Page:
Black Artists Say AI Shows Bias As Algorithms Erase Their History

Artist Stephanie Dinkins has long been a pioneer in combining art and technology in her Brooklyn-based office. In May, she received $100,000 from the Guggenheim Museum for her groundbreaking innovations, including an ongoing series of interviews with Bina48, a humanoid robot.

For the past seven years, she has been experimenting with AI’s ability to realistically portray black women smiling and crying using various word prompts. Initial results were tenuous, if not alarming: their algorithm produced a pink humanoid cloaked in a black cloak.

“I was expecting something a little more reminiscent of black femininity,” she said. And although the technology has improved since her first experiments, Dinkins used bypass terms in the text prompts to help the AI ​​image generators achieve their desired image, “to give the machine a chance to give me what I want.” Whether she uses the term “African American” or “Black woman,” machine distortions that distort facial features and hair texture are common.

“Improvements obscure some of the deeper questions we should be asking about discrimination,” Dinkins said. The black artist added: “The prejudices are deeply embedded in these systems, so they are ingrained and automatic. If I’m working in a system that uses algorithmic ecosystems, then I want that system to know who Black people are in a differentiated way so that we can feel better supported.”

She’s not the only one asking tough questions about the disturbing connection between AI and race. Many black artists find evidence of racial bias in artificial intelligence, both in the large data sets that teach machines how to generate images and in the underlying programs that run the algorithms. In some cases, AI technologies appear to ignore or distort artists’ text prompts, affecting how Black people are portrayed in images, and in other cases, they appear to stereotype or censor Black history and culture.

The discussion about racist prejudices within artificial intelligence has increased significantly in recent years. Studies show that facial recognition technologies and digital assistants struggle to recognize the images and speech patterns of non-white people. The studies raised broader questions of fairness and bias.

Big companies behind AI image generators — including OpenAI, Stability AI, and Midjourney — have committed to improving their tools. “Bias is a major industry-wide issue,” Alex Beck, a spokeswoman for OpenAI, said in an email interview, adding that the company is continually trying to “improve performance, reduce bias, and mitigate harmful outcomes.” . She declined to say how many employees were addressing racial prejudice or how much money the company had allocated to the problem.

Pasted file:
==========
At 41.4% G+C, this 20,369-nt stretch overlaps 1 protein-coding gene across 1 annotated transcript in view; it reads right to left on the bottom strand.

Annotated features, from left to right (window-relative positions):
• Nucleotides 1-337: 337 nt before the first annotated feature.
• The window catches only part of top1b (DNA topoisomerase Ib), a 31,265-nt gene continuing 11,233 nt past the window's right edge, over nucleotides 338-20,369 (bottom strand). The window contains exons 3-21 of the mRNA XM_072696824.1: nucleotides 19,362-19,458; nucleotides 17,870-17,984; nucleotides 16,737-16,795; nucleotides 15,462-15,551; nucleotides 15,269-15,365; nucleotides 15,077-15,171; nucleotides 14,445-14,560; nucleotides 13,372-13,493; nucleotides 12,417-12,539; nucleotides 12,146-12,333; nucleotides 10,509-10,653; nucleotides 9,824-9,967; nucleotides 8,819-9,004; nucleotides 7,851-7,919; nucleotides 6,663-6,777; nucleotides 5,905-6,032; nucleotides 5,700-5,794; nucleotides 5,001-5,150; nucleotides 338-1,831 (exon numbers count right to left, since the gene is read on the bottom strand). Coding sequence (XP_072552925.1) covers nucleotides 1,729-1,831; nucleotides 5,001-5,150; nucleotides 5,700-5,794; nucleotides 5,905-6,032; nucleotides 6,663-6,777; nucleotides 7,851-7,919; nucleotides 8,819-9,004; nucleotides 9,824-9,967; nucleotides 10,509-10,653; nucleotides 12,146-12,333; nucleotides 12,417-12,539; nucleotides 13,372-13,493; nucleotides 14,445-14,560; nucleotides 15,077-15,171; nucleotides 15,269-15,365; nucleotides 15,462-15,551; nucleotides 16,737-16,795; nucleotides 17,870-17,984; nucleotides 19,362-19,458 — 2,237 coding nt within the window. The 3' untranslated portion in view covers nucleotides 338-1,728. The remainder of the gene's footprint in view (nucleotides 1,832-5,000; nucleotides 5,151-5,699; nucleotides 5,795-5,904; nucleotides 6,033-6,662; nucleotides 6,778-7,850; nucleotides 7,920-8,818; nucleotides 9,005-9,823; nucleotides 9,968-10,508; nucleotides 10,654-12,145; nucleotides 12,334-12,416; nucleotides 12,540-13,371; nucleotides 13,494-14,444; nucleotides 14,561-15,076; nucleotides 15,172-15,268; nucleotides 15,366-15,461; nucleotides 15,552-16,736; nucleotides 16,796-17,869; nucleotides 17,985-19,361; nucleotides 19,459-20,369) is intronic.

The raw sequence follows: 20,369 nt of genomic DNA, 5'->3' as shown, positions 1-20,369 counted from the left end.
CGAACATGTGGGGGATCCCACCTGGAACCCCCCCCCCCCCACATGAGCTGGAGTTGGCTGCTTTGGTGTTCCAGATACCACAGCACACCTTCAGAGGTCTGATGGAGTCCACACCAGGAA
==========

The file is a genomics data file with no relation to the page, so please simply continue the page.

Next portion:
“Black people are used to being invisible,” wrote Senegalese artist Linda Dounia Rebeiz in an introduction to her exhibition In/Visible for Feral File, an NFT marketplace. “If we’re seen, we’re used to being misrepresented.”

To prove her point, 28-year-old Rebeiz, in an interview with a reporter, asked OpenAI’s image generator, DALL-E 2, to imagine buildings in her hometown of Dakar. The algorithm generated arid desert landscapes and demolished buildings that Rebeiz said had nothing to do with the coastal homes in the Senegalese capital.

“It’s demoralizing,” Rebeiz said. “The algorithm tends towards a cultural image of Africa created by the West. It defaults to the worst stereotypes that already exist on the internet.”

Last year, OpenAI announced that it was introducing new techniques to diversify the images generated by DALL-E 2, allowing the tool to “generate images of people that more accurately reflect the diversity of the world’s population.”

Minne Atairu is an artist featured in Rebeiz’s exhibition. Columbia University Teachers College candidate who proposed using image generators on young black students in the South Bronx. But she now worries “that students could be tempted to create offensive images,” Atairu explained.

Included in the Feral File exhibit are images from her Blonde Braids Studies, which explores the limitations of Midjourney’s algorithm for creating images of black women with naturally blonde hair. When the artist asked for a picture of black identical twins with blonde hair, the program returned a sibling with lighter skin instead.

“That tells us where the algorithm is bundling images from,” Atairu said. “It’s not necessarily about drawing from a group of black people, but one that caters to white people.”

She said she is concerned that small black children may try to create images of themselves and see children whose skin has lightened. Atairu recalled some of her previous experiments with Midjourney before recent updates improved the abilities. “It would produce images that looked like blackface,” she said. “You would see a nose, but it wasn’t a human nose. It looked like a dog’s nose.”